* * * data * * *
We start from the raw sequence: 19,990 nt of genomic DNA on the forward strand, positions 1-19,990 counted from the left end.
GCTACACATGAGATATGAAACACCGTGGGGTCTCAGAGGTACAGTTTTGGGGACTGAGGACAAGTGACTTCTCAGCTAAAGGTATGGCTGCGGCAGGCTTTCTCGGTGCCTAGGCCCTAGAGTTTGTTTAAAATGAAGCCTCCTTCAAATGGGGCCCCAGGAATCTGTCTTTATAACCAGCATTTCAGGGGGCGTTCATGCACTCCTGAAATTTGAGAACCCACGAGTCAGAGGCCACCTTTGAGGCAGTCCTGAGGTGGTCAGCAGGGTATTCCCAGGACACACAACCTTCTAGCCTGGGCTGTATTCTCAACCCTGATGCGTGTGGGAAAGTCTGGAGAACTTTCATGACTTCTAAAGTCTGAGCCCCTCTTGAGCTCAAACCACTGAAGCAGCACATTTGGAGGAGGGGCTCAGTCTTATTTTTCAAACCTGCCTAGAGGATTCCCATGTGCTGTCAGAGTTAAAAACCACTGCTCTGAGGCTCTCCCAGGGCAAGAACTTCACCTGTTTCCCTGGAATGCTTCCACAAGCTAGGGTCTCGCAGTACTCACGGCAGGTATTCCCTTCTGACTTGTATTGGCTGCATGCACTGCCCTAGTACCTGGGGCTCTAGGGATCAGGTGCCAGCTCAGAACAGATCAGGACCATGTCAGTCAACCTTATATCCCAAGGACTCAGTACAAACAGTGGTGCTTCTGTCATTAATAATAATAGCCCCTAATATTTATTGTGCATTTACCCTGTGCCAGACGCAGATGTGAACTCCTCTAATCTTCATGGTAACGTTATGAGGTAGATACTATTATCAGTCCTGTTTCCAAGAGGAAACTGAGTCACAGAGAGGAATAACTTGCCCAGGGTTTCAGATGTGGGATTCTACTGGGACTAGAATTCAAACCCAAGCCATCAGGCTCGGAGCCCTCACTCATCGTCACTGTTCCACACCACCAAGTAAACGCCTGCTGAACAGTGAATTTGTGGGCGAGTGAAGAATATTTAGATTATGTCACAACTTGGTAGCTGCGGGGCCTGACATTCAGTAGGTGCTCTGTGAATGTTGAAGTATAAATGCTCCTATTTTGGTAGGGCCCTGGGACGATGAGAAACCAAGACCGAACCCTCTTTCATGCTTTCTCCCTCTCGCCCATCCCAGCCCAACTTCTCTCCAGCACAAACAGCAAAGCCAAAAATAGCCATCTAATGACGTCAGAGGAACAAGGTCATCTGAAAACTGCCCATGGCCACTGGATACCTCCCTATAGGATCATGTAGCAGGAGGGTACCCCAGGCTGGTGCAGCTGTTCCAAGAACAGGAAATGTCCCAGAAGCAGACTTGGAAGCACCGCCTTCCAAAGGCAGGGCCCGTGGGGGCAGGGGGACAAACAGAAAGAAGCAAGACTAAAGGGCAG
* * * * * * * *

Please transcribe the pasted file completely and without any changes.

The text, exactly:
We start from the raw sequence: 19,990 nt of genomic DNA on the forward strand, positions 1-19,990 counted from the left end.
GCTACACATGAGATATGAAACACCGTGGGGTCTCAGAGGTACAGTTTTGGGGACTGAGGACAAGTGACTTCTCAGCTAAAGGTATGGCTGCGGCAGGCTTTCTCGGTGCCTAGGCCCTAGAGTTTGTTTAAAATGAAGCCTCCTTCAAATGGGGCCCCAGGAATCTGTCTTTATAACCAGCATTTCAGGGGGCGTTCATGCACTCCTGAAATTTGAGAACCCACGAGTCAGAGGCCACCTTTGAGGCAGTCCTGAGGTGGTCAGCAGGGTATTCCCAGGACACACAACCTTCTAGCCTGGGCTGTATTCTCAACCCTGATGCGTGTGGGAAAGTCTGGAGAACTTTCATGACTTCTAAAGTCTGAGCCCCTCTTGAGCTCAAACCACTGAAGCAGCACATTTGGAGGAGGGGCTCAGTCTTATTTTTCAAACCTGCCTAGAGGATTCCCATGTGCTGTCAGAGTTAAAAACCACTGCTCTGAGGCTCTCCCAGGGCAAGAACTTCACCTGTTTCCCTGGAATGCTTCCACAAGCTAGGGTCTCGCAGTACTCACGGCAGGTATTCCCTTCTGACTTGTATTGGCTGCATGCACTGCCCTAGTACCTGGGGCTCTAGGGATCAGGTGCCAGCTCAGAACAGATCAGGACCATGTCAGTCAACCTTATATCCCAAGGACTCAGTACAAACAGTGGTGCTTCTGTCATTAATAATAATAGCCCCTAATATTTATTGTGCATTTACCCTGTGCCAGACGCAGATGTGAACTCCTCTAATCTTCATGGTAACGTTATGAGGTAGATACTATTATCAGTCCTGTTTCCAAGAGGAAACTGAGTCACAGAGAGGAATAACTTGCCCAGGGTTTCAGATGTGGGATTCTACTGGGACTAGAATTCAAACCCAAGCCATCAGGCTCGGAGCCCTCACTCATCGTCACTGTTCCACACCACCAAGTAAACGCCTGCTGAACAGTGAATTTGTGGGCGAGTGAAGAATATTTAGATTATGTCACAACTTGGTAGCTGCGGGGCCTGACATTCAGTAGGTGCTCTGTGAATGTTGAAGTATAAATGCTCCTATTTTGGTAGGGCCCTGGGACGATGAGAAACCAAGACCGAACCCTCTTTCATGCTTTCTCCCTCTCGCCCATCCCAGCCCAACTTCTCTCCAGCACAAACAGCAAAGCCAAAAATAGCCATCTAATGACGTCAGAGGAACAAGGTCATCTGAAAACTGCCCATGGCCACTGGATACCTCCCTATAGGATCATGTAGCAGGAGGGTACCCCAGGCTGGTGCAGCTGTTCCAAGAACAGGAAATGTCCCAGAAGCAGACTTGGAAGCACCGCCTTCCAAAGGCAGGGCCCGTGGGGGCAGGGGGACAAACAGAAAGAAGCAAGACTAAAGGGCAG